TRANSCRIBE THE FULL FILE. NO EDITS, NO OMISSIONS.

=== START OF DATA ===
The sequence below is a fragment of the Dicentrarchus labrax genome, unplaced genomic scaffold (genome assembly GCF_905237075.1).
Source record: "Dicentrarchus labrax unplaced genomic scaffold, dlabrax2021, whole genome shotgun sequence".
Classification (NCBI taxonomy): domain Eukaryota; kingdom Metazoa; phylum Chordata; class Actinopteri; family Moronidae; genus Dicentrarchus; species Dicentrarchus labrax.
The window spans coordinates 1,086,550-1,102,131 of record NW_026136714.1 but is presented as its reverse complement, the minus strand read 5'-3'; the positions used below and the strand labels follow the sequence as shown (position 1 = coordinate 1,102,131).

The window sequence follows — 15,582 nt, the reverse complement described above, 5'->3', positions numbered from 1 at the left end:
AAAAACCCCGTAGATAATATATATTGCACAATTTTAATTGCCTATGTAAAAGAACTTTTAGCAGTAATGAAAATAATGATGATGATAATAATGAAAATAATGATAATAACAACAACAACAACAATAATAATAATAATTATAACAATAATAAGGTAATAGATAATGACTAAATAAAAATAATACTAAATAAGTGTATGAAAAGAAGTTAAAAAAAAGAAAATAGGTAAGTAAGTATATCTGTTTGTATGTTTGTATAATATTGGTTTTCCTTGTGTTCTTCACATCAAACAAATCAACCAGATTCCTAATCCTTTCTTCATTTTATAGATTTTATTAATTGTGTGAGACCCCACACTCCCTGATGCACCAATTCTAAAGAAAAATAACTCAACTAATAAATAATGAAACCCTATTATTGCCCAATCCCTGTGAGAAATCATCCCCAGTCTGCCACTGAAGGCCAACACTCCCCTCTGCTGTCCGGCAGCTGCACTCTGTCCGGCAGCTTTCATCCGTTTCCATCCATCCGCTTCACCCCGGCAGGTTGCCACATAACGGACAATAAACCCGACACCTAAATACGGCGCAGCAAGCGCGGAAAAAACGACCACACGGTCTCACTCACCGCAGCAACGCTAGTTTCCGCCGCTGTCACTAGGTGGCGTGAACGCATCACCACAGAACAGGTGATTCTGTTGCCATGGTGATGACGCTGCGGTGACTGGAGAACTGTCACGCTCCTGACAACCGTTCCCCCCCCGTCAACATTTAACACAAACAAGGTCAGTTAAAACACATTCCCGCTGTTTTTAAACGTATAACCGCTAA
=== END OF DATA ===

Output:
The sequence below is a fragment of the Dicentrarchus labrax genome, unplaced genomic scaffold (genome assembly GCF_905237075.1).
Source record: "Dicentrarchus labrax unplaced genomic scaffold, dlabrax2021, whole genome shotgun sequence".
Classification (NCBI taxonomy): domain Eukaryota; kingdom Metazoa; phylum Chordata; class Actinopteri; family Moronidae; genus Dicentrarchus; species Dicentrarchus labrax.
The window spans coordinates 1,086,550-1,102,131 of record NW_026136714.1 but is presented as its reverse complement, the minus strand read 5'-3'; the positions used below and the strand labels follow the sequence as shown (position 1 = coordinate 1,102,131).

The window sequence follows — 15,582 nt, the reverse complement described above, 5'->3', positions numbered from 1 at the left end:
AAAAACCCCGTAGATAATATATATTGCACAATTTTAATTGCCTATGTAAAAGAACTTTTAGCAGTAATGAAAATAATGATGATGATAATAATGAAAATAATGATAATAACAACAACAACAACAATAATAATAATAATTATAACAATAATAAGGTAATAGATAATGACTAAATAAAAATAATACTAAATAAGTGTATGAAAAGAAGTTAAAAAAAAGAAAATAGGTAAGTAAGTATATCTGTTTGTATGTTTGTATAATATTGGTTTTCCTTGTGTTCTTCACATCAAACAAATCAACCAGATTCCTAATCCTTTCTTCATTTTATAGATTTTATTAATTGTGTGAGACCCCACACTCCCTGATGCACCAATTCTAAAGAAAAATAACTCAACTAATAAATAATGAAACCCTATTATTGCCCAATCCCTGTGAGAAATCATCCCCAGTCTGCCACTGAAGGCCAACACTCCCCTCTGCTGTCCGGCAGCTGCACTCTGTCCGGCAGCTTTCATCCGTTTCCATCCATCCGCTTCACCCCGGCAGGTTGCCACATAACGGACAATAAACCCGACACCTAAATACGGCGCAGCAAGCGCGGAAAAAACGACCACACGGTCTCACTCACCGCAGCAACGCTAGTTTCCGCCGCTGTCACTAGGTGGCGTGAACGCATCACCACAGAACAGGTGATTCTGTTGCCATGGTGATGACGCTGCGGTGACTGGAGAACTGTCACGCTCCTGACAACCGTTCCCCCCCCGTCAACATTTAACACAAACAAGGTCAGTTAAAACACATTCCCGCTGTTTTTAAACGTATAACCGCTAA